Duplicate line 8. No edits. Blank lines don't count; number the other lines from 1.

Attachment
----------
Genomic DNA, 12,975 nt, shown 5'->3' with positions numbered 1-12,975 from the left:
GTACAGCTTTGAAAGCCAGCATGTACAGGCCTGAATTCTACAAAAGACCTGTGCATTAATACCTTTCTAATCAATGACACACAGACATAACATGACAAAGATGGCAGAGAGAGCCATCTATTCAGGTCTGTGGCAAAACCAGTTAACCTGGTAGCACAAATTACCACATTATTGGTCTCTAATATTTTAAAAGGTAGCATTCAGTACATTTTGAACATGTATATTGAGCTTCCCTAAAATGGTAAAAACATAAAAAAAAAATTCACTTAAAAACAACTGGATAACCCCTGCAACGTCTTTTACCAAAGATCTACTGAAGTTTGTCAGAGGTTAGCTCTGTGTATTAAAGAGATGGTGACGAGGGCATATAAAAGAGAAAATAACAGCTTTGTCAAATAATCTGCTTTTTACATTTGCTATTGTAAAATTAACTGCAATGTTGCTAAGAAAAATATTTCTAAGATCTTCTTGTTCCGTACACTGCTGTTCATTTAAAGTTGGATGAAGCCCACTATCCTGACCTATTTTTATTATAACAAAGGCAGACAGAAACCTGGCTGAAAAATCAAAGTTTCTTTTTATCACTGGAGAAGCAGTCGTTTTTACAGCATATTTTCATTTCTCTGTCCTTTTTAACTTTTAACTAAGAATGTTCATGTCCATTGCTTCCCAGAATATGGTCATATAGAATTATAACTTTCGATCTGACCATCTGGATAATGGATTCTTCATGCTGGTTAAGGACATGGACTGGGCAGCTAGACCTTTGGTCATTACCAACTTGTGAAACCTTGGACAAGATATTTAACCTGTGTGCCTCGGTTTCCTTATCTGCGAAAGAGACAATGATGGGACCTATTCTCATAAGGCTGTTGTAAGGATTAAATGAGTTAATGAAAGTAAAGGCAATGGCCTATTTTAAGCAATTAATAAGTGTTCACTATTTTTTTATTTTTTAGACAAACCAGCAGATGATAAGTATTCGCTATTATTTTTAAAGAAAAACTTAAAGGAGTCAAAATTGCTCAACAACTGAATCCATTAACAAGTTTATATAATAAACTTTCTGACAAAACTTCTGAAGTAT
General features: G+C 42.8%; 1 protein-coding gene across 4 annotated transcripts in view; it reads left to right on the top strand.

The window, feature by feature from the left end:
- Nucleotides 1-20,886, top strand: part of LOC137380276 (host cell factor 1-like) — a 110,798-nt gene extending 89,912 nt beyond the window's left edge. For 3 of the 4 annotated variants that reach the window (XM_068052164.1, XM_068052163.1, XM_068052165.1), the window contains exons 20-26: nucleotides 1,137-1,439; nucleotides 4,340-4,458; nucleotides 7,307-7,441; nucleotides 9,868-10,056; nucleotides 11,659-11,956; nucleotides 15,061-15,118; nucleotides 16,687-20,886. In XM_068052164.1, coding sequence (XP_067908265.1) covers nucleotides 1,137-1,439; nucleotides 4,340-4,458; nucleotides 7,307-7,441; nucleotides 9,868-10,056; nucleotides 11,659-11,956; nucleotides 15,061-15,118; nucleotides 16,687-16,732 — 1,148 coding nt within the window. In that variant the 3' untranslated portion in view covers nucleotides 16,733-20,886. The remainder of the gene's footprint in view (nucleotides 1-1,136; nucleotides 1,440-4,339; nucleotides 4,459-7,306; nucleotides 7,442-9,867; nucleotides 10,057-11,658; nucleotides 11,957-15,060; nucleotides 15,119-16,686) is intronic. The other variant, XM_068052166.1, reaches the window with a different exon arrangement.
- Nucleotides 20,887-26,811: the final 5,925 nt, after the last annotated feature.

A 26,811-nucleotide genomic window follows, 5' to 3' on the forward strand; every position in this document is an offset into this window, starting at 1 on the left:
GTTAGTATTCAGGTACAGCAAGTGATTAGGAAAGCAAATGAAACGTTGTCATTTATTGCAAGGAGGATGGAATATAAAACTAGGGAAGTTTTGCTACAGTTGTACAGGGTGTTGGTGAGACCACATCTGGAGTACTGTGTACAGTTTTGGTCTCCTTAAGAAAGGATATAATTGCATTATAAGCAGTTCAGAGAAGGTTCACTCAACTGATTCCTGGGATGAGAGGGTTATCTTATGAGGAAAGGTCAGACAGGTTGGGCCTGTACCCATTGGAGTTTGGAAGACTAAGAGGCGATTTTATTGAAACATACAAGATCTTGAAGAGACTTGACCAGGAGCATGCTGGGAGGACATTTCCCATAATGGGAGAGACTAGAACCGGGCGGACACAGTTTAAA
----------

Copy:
GTTAGTATTCAGGTACAGCAAGTGATTAGGAAAGCAAATGAAACGTTGTCATTTATTGCAAGGAGGATGGAATATAAAACTAGGGAAGTTTTGCTACAGTTGTACAGGGTGTTGGTGAGACCACATCTGGAGTACTGTGTACAGTTTTGGTCTCCTTAAGAAAGGATATAATTGCATTATAAGCAGTTCAGAGAAGGTTCACTCAACTGATTCCTGGGATGAGAGGGTTATCTTATGAGGAAAGGTCAGACAGGTTGGGCCTGTACCCATTGGAGTTTGGAAGACTAAGAGGCGATTTTATTGAAACATACAAGATCTTGAAGAGACTTGACCAGGAGCATGCTGGGAGGACATTTCCCATAATGGGAGAGACTAGAACCGGGCGGACACAGTTTAAA